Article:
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Use technology to make employment law compliance easy.

How to be compliant with the Employment Act without disrupting your business

There are few times in business that you’ll feel as panicked and concerned as when you face a non-compliance fine. If you’re like almost all businesses, the compliance issue in question was unintentional but you still feel awful about it. You want to do everything you can to rectify the situation and prevent it from happening again, but the real challenge is doing so with minimal disruption to your business, so your bottom line and output isn’t negatively affected.

The good news is, this is entirely possible – it just requires an investment of time, some thorough investigation and good planning.

Here are five tips for improving compliance with Employment Act requirements with as little disruption as possible.

Tip 1: Understand why you are not compliant


It’s almost impossible to find a sustainable solution to a problem without understanding first why it happened. Putting in place measures without investigation is like putting a band-aid on a wound without checking if the bone underneath is broken.

There are dozens of reasons why non-compliance issues occur, but we recommend checking these first:

  • Are you using manual processes to calculate pay, shift times, breaks, overtime and leave? This is a common reason for non-compliance – manual calculations require accurate interpretation of employment laws, and sadly human interpretation can be a little subjective. This is so simple to fix using up-to-date software with in-built compliance tools that take care of the calculations for you and prevent mistakes from happening in the first place.
  • Are there gaps in your processes – are your workflows watertight? Are you double checking that new hires are on the right agreements or contracts? Is the correct data flowing through to the payroll engine (or to your managed payroll services provider)? Insufficient processes and little or no checks result in a higher number of human errors.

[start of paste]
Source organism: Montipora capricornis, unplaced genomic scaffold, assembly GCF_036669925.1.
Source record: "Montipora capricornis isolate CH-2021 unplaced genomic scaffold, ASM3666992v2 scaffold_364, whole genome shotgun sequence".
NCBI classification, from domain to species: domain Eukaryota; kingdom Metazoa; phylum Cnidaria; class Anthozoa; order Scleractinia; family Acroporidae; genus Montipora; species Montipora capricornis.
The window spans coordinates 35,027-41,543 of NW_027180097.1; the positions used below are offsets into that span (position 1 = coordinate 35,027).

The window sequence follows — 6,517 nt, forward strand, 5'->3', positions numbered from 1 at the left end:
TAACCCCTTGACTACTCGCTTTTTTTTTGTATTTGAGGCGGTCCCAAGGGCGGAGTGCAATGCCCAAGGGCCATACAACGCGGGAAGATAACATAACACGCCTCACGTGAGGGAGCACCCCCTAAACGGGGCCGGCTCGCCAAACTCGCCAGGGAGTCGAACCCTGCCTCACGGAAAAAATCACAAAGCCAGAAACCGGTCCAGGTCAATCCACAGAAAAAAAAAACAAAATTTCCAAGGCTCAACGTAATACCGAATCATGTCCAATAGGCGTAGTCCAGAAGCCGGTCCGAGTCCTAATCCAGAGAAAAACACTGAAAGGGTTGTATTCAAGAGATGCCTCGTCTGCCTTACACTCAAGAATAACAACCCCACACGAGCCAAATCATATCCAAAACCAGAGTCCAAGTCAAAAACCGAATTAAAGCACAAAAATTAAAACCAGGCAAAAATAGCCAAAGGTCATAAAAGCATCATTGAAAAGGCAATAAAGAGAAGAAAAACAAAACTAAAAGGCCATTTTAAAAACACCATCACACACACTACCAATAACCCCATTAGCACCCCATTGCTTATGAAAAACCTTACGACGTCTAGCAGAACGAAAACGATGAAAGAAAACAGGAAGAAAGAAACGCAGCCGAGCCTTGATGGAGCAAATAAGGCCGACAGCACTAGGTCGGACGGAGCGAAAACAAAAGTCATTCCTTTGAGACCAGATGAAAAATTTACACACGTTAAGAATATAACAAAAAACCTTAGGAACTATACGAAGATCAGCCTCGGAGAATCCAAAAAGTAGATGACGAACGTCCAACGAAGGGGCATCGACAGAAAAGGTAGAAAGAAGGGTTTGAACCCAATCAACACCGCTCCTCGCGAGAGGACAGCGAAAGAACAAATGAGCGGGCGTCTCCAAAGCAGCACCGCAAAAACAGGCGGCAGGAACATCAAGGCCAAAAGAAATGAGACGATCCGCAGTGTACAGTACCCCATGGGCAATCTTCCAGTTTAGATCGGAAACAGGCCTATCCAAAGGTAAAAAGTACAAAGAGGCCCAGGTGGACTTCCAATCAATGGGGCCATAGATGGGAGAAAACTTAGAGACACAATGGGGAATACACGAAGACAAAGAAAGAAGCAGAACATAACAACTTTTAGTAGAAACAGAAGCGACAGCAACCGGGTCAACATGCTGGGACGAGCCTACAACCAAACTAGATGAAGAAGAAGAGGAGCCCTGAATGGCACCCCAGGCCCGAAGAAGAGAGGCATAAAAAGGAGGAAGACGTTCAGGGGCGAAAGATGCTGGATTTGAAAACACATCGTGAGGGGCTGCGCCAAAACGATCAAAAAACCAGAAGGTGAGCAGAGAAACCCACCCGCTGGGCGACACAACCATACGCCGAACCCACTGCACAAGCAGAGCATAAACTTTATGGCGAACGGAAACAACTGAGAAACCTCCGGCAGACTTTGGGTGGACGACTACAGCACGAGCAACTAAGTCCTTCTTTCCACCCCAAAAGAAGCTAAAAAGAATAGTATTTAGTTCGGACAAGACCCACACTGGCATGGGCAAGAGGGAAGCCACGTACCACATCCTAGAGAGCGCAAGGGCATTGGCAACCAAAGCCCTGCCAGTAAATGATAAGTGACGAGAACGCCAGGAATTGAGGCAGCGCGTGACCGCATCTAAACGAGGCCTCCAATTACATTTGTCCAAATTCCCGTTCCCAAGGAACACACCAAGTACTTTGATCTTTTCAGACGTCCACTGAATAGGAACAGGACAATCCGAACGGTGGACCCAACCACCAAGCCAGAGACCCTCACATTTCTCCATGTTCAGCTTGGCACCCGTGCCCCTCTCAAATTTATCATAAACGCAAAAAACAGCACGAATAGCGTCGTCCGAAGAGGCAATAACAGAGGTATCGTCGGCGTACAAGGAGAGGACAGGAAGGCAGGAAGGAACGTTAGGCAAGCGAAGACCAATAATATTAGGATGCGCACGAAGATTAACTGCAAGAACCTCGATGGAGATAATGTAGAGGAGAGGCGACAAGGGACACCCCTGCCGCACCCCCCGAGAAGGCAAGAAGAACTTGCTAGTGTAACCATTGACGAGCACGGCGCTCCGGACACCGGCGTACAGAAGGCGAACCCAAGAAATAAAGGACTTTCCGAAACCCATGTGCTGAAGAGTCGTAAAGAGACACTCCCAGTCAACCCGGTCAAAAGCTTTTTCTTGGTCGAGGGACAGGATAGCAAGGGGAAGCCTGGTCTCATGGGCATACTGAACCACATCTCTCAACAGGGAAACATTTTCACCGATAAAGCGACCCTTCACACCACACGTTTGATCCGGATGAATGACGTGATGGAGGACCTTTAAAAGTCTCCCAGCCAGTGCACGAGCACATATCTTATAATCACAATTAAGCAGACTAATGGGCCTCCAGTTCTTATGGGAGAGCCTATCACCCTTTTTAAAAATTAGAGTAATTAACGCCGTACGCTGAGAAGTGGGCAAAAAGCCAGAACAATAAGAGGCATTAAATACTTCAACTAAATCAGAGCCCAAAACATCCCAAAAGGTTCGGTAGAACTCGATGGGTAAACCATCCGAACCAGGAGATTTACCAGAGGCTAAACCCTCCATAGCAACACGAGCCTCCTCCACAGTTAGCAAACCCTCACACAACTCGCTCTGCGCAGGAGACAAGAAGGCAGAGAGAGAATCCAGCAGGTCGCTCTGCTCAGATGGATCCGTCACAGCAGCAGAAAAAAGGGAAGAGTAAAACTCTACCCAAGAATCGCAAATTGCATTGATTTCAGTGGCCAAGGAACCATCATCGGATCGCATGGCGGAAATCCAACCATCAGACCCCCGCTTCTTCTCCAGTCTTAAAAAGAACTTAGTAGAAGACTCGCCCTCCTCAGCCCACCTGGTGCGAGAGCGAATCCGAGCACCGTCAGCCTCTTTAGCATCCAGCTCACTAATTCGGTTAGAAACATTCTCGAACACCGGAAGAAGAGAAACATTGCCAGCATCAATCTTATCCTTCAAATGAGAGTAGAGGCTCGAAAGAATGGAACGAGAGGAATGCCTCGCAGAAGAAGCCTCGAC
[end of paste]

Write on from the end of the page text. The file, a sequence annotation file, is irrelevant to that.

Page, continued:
• Are your time and attendance tracking processes comprehensive and accurate? Only recording total worked hours isn’t enough. You need to ensure you have a record of start, finish and break times. Keep in mind that paper timesheets can be forged and changed – automated timeclocks are a far better option.
  • Is there a lack of knowledge on the part of managers or HR staff about current employment laws, employment contracts and agreements? Do they understand how and why they need to adhere to these? A lack of education can lead to assumptions being made, incorrect interpretations of laws and a breakdown in processes.
  • Do your line managers and HR staff have the time available to be thorough in their work? Heavy workloads encourage staff to rush through tasks and forgo double-checking, increasing the likelihood that errors occur, and poor decisions are made in the interest of saving time.

This can be a time-consuming process, but the information gained during your investigation is crucial in allowing you to set your business up to run compliantly in the long term.

Tip 2: Use the right compliance-enabled software

With the plethora of highly sophisticated software available, there really is no need to undertake any rostering, time and attendance, leave management and payroll tasks manually. Manual calculations and processes like data entry and data transfers leave you wide open to human error, intentional and un-intentional non-compliance. It’s just not worth the risk.